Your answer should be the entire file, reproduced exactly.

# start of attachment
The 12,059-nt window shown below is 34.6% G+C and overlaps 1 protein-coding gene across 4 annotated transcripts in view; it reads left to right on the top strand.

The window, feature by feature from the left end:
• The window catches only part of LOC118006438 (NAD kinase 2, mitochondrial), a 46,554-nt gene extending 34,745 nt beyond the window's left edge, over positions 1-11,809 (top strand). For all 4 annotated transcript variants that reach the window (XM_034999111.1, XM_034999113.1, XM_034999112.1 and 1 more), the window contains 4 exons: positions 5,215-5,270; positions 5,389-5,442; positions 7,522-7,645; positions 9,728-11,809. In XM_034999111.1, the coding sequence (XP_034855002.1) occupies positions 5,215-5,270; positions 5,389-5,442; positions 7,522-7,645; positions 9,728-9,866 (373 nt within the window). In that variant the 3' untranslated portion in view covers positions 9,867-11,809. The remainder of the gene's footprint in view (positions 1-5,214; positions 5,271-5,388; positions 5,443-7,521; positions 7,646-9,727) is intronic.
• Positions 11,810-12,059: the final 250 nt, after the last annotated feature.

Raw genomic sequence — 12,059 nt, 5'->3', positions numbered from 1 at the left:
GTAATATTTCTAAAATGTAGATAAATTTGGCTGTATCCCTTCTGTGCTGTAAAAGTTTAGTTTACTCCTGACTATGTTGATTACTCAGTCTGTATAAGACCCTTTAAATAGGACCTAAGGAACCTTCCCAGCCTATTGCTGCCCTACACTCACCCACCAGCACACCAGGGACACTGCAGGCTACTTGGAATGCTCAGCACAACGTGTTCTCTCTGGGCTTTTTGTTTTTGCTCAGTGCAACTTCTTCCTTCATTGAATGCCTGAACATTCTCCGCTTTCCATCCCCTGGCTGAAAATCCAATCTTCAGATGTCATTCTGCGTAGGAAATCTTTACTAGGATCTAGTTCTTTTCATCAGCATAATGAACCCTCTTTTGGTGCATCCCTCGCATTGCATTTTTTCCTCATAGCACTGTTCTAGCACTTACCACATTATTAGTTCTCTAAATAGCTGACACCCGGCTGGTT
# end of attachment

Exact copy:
The 12,059-nt window shown below is 34.6% G+C and overlaps 1 protein-coding gene across 4 annotated transcripts in view; it reads left to right on the top strand.

The window, feature by feature from the left end:
• The window catches only part of LOC118006438 (NAD kinase 2, mitochondrial), a 46,554-nt gene extending 34,745 nt beyond the window's left edge, over positions 1-11,809 (top strand). For all 4 annotated transcript variants that reach the window (XM_034999111.1, XM_034999113.1, XM_034999112.1 and 1 more), the window contains 4 exons: positions 5,215-5,270; positions 5,389-5,442; positions 7,522-7,645; positions 9,728-11,809. In XM_034999111.1, the coding sequence (XP_034855002.1) occupies positions 5,215-5,270; positions 5,389-5,442; positions 7,522-7,645; positions 9,728-9,866 (373 nt within the window). In that variant the 3' untranslated portion in view covers positions 9,867-11,809. The remainder of the gene's footprint in view (positions 1-5,214; positions 5,271-5,388; positions 5,443-7,521; positions 7,646-9,727) is intronic.
• Positions 11,810-12,059: the final 250 nt, after the last annotated feature.

Raw genomic sequence — 12,059 nt, 5'->3', positions numbered from 1 at the left:
GTAATATTTCTAAAATGTAGATAAATTTGGCTGTATCCCTTCTGTGCTGTAAAAGTTTAGTTTACTCCTGACTATGTTGATTACTCAGTCTGTATAAGACCCTTTAAATAGGACCTAAGGAACCTTCCCAGCCTATTGCTGCCCTACACTCACCCACCAGCACACCAGGGACACTGCAGGCTACTTGGAATGCTCAGCACAACGTGTTCTCTCTGGGCTTTTTGTTTTTGCTCAGTGCAACTTCTTCCTTCATTGAATGCCTGAACATTCTCCGCTTTCCATCCCCTGGCTGAAAATCCAATCTTCAGATGTCATTCTGCGTAGGAAATCTTTACTAGGATCTAGTTCTTTTCATCAGCATAATGAACCCTCTTTTGGTGCATCCCTCGCATTGCATTTTTTCCTCATAGCACTGTTCTAGCACTTACCACATTATTAGTTCTCTAAATAGCTGACACCCGGCTGGTT